callmemadam (callmemadam) wrote,

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Beating Woolf to it

In search of a light read, I picked Mary Stewart’s Stormy Petrel off the TBR shelf but put it down again after a few chapters because it is so incredibly boring. Take this:
‘Under one window was a modern sink and draining-board, with an electric water-heater fixed to the wall above it. Beside this stood the cooker, installed, apparently, by someone who did not trust the island’s electricity supply; it was a gas cooker, and had been placed there to be within easy reach of the cylinders of Calor gas that stood just outside the window…’
I’ve read enough estate agents’ descriptions lately, thank you, and if Katie Fforde had been describing this kitchen I would have read on, enthralled. Another gripe is that the heroine narrator is supposed to be twenty seven but sounds more like seventy seven. Not even the arrival of a tall dark stranger in the middle of the night could make me read on, so it was back to the shelf. Jodi Picoult? At least it would be a page turner. No, I went instead for something very different: Pilgrimage 1 by Dorothy Richardson, in the Virago edition, bought last weekend.

If I hadn’t bothered to read the introduction, I wouldn’t have thought this book particularly revolutionary, as it seems modern in style. In fact Pointed Roofs, the first book in the Pilgrimage trilogy, was published in 1915 and was the first English ‘stream of consciousness’ novel, ‘predating Joyce and Woolf’, according to Gill Hanscombe. Hanscombe claims it as a feminist novel; not politically but ‘in the more radical sense of insisting on the authority of a woman’s experience and world view’. Virginia Woolf, I read in Hermione Lee’s biography, was scathing of both Joyce and Richardson, seeing their books as self indulgent autobiography masquerading as fiction. The very fact that Woolf felt the need to read Richardson at all shows how important she was.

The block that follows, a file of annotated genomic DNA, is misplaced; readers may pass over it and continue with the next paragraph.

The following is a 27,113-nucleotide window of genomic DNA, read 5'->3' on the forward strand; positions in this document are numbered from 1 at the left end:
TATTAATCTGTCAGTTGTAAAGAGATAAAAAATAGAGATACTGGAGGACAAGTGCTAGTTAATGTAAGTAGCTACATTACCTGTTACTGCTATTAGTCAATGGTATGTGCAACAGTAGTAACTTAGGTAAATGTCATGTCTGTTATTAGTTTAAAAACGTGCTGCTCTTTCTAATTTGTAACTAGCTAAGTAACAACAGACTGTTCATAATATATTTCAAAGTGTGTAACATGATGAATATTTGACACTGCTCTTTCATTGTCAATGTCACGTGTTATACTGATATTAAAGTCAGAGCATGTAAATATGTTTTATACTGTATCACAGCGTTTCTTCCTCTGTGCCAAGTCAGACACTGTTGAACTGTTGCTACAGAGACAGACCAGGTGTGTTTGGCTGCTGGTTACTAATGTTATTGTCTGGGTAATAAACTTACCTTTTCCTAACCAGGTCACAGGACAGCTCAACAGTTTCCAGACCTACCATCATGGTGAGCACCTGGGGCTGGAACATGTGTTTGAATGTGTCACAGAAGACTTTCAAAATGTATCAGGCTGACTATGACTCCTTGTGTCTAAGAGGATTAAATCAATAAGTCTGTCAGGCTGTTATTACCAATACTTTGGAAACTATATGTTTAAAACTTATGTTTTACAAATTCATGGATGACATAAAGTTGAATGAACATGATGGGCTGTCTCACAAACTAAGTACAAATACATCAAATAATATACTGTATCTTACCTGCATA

This first book deals with Miriam’s experiences as a young (seventeen!) Fräulein in a German school, after her father’s financial failure forces her to seek financial independence. So far I’m enjoying it although the endless descriptions of people’s faces are rather wearing. I was thinking of how I might describe my own friends: ‘very pretty’, ‘a Saga blonde’, ‘thin-faced and interesting looking’ and so on. I wouldn’t go around saying their eyes were like deep pools and I shouldn’t think they’d thank me for it. At least I’m still reading Pilgrimage.
Tags: dorothy richardson, feminist novels, mary stewart, vitginia woolf

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